1968’s The Electric Kool-Aid Acid Test – a firsthand account of the growing hippy movement, particularly novelist Ken Kesey’s experiments with psychedelic drugs – and 1979’s The Right Stuff – an account of the pilots who would become America’s first astronauts – established Wolfe as the face of a new style of reportage that could be read for pleasure. He even helped define the term New Journalism – with his publication of a 1973 essay collection of the same name, which placed his own writing alongside the likes of Truman Capote, Joan Didion, Gay Talese and Hunter S Thompson. “He was an incredible writer,” Talese told the Associated Press. “And you couldn’t imitate him. When people tried it was a disaster. They should have gotten a job at a butcher’s shop.”(theguardian)…[+]

Margot Kidder obituary

margot kider

“You’ll believe a man can fly,” promised the advertising campaign for the 1978 blockbuster Superman: The Movie. None of that technical razzle-dazzle would have counted for much, though, without the lively rapport between the film’s stars: Christopher Reeve as Superman and his alter-ego Clark Kent, and Margot Kidder, who has died aged 69, as the go-getting, chain-smoking reporter Lois Lane. They brought a screwball vivacity reminiscent of The Lady Eve to their scenes together, with Kidder playing Barbara Stanwyck to Reeve’s Henry Fonda. Her smart, sassy performance never allowed Lois to become merely the love interest or damsel in distress, even when those were her superficial functions in the script. In her hands, Lois was nobody’s fool, give or take her inability, necessary to the narrative, to spot that only a pair of glasses and a Spandex bodysuit distinguished Clark from Superman.(theguardian)…[+]

Putin opens 12-mile bridge between Crimea and Russian mainland


Vladimir Putin has opened a bridge between the Russian mainland and Crimea, tightening Russia’s hold over the contested peninsula, which Moscow annexed from Ukraine in 2014. The 12-mile (19km), $3.7bn (£2.7bn) bridge is Moscow’s only direct road link to Crimea. Russia expects it will carry millions of cars and rail travellers and millions of tons of cargo each year. Previously, all car traffic passed over the Kerch strait by ferry or by passing through Ukraine.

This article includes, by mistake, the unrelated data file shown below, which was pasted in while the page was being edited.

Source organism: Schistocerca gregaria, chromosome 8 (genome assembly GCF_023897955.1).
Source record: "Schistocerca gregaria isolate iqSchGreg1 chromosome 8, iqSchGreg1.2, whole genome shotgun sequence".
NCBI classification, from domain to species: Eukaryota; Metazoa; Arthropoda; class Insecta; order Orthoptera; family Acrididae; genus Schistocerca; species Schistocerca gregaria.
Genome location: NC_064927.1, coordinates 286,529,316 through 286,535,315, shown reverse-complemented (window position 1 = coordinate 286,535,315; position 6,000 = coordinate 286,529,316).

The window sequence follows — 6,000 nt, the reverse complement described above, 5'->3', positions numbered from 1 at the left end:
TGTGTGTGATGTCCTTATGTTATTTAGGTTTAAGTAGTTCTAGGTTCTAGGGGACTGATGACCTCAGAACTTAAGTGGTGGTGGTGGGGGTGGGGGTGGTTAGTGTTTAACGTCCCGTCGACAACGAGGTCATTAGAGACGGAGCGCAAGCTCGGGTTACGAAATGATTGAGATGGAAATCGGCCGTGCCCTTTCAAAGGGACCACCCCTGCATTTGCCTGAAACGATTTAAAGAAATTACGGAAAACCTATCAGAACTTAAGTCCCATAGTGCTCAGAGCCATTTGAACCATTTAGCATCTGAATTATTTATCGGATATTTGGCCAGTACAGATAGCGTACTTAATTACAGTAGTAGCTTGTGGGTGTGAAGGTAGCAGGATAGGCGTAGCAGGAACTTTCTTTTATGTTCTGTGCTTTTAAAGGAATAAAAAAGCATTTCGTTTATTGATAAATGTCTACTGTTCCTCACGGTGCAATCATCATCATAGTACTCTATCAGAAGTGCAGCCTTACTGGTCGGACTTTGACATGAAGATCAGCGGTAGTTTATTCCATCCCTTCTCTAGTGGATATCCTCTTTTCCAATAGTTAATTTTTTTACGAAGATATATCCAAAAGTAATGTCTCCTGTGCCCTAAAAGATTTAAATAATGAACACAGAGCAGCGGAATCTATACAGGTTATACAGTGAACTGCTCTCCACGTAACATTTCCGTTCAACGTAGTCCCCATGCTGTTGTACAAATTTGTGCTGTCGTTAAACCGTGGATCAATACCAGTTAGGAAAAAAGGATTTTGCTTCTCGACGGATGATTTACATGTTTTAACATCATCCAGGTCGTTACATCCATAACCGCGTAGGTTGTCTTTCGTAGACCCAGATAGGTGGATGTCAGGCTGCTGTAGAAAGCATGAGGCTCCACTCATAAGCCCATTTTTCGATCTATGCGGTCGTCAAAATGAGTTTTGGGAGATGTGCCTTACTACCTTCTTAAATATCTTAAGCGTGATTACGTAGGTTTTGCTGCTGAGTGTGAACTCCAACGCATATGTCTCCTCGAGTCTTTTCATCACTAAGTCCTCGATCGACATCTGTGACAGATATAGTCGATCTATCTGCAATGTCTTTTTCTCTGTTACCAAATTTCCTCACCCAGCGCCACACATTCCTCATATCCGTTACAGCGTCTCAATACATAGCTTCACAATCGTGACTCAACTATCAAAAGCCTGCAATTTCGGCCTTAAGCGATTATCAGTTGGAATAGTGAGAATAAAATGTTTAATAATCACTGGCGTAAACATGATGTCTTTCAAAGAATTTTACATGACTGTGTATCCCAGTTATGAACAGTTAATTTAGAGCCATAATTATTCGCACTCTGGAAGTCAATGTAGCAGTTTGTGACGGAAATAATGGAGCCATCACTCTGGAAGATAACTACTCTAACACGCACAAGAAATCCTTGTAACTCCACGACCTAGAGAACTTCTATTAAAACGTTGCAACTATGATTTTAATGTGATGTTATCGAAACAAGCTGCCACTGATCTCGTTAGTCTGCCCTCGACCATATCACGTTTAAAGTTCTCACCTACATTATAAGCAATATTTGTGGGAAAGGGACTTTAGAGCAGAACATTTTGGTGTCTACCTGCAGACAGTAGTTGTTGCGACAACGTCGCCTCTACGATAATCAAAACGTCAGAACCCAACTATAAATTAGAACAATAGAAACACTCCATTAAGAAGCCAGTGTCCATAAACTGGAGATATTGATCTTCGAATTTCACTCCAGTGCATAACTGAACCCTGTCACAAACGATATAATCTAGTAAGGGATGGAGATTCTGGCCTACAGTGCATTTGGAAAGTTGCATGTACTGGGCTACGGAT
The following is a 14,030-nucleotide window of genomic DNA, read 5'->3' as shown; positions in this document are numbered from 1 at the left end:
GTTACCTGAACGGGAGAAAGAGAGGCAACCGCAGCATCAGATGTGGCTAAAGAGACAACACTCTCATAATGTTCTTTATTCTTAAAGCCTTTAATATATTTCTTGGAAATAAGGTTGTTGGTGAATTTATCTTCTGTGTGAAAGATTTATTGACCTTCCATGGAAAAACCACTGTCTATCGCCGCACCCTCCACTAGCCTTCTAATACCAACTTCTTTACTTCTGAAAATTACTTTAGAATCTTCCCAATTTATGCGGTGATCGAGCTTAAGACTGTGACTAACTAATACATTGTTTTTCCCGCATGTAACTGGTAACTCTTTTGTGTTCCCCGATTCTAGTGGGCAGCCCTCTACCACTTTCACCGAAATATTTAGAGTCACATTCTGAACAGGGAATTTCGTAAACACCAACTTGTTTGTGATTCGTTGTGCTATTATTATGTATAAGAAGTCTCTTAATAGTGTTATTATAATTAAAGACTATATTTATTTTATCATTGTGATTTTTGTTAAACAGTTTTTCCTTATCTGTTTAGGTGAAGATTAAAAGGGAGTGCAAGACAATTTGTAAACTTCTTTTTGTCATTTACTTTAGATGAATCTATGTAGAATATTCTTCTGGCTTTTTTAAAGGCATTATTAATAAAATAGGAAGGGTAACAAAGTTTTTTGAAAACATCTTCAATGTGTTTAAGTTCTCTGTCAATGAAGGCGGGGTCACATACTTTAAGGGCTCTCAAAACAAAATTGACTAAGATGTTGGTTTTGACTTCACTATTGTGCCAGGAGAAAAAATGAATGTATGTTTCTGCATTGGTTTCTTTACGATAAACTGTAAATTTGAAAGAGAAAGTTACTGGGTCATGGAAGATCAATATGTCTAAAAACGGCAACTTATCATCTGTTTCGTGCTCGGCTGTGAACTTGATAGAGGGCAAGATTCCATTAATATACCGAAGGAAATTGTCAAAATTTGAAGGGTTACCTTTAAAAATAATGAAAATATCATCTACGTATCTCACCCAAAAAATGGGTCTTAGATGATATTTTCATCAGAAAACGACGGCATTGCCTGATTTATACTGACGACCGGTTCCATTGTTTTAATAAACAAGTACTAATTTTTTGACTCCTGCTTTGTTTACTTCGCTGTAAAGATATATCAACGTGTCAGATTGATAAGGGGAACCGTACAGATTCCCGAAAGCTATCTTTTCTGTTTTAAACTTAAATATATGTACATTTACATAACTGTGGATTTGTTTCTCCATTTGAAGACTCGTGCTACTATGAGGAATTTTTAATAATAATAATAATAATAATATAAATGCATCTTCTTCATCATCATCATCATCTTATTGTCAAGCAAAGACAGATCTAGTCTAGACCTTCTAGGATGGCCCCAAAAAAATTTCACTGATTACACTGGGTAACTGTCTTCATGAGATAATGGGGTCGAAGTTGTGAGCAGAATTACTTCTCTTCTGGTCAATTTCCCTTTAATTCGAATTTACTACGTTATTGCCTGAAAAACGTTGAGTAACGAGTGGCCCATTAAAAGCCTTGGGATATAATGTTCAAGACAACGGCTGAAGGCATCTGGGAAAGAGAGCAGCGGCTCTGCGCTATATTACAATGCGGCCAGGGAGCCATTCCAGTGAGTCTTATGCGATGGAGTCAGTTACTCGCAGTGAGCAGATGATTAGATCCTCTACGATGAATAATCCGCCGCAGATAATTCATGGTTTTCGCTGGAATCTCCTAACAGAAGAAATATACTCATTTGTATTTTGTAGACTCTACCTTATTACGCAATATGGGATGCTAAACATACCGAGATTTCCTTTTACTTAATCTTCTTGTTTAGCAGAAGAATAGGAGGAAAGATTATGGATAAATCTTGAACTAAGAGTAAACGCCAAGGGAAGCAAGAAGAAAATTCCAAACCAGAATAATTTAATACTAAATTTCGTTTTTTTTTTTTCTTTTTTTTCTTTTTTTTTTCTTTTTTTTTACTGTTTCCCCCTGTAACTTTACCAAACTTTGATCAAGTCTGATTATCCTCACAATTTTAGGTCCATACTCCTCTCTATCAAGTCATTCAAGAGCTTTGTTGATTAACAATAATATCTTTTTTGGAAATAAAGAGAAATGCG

Relations between Russia and Ukraine remain extremely fraught as a simmering conflict continues between Kiev and Moscow-backed separatists in Ukraine’s south-east. In 2016 the US imposed sanctions on Russian companies that were helping to build the bridge across the Kerch strait. Ukraine has said the construction of the bridge shows blatant disregard for international law.(theguardian)…[+]

Sergei Skripal briefed European intelligence services, reports say


The former Russian spy Sergei Skripal gave briefings to European intelligence services in the years before the attempt on his life, which may offer a motive for why Moscow allegedly targeted him with a deadly nerve agent. Skripal was a regular lecturer in the US and Europe for at least a decade, speaking at universities and military academies and to other groups interested in intelligence.

However, Whitehall sources said the revelation he spoke on the lecture circuit, as other spies had done before him, neither explained nor justified the nerve agent attack. Although his operational knowledge ended with his arrest in Russia in 2004, Skripal was still regarded as being of value because of his inside knowledge of the workings of Russian military intelligence.

According to the Czech magazine Respekt, Skripal visited Prague in 2012 and held discussions with Czech intelligence. He briefed security officers on Kremlin espionage methods, with the meeting described as “beneficial”. Members of Czech intelligence subsequently met Skripal in the UK at least once, the magazine reported.(theguardian)…[+]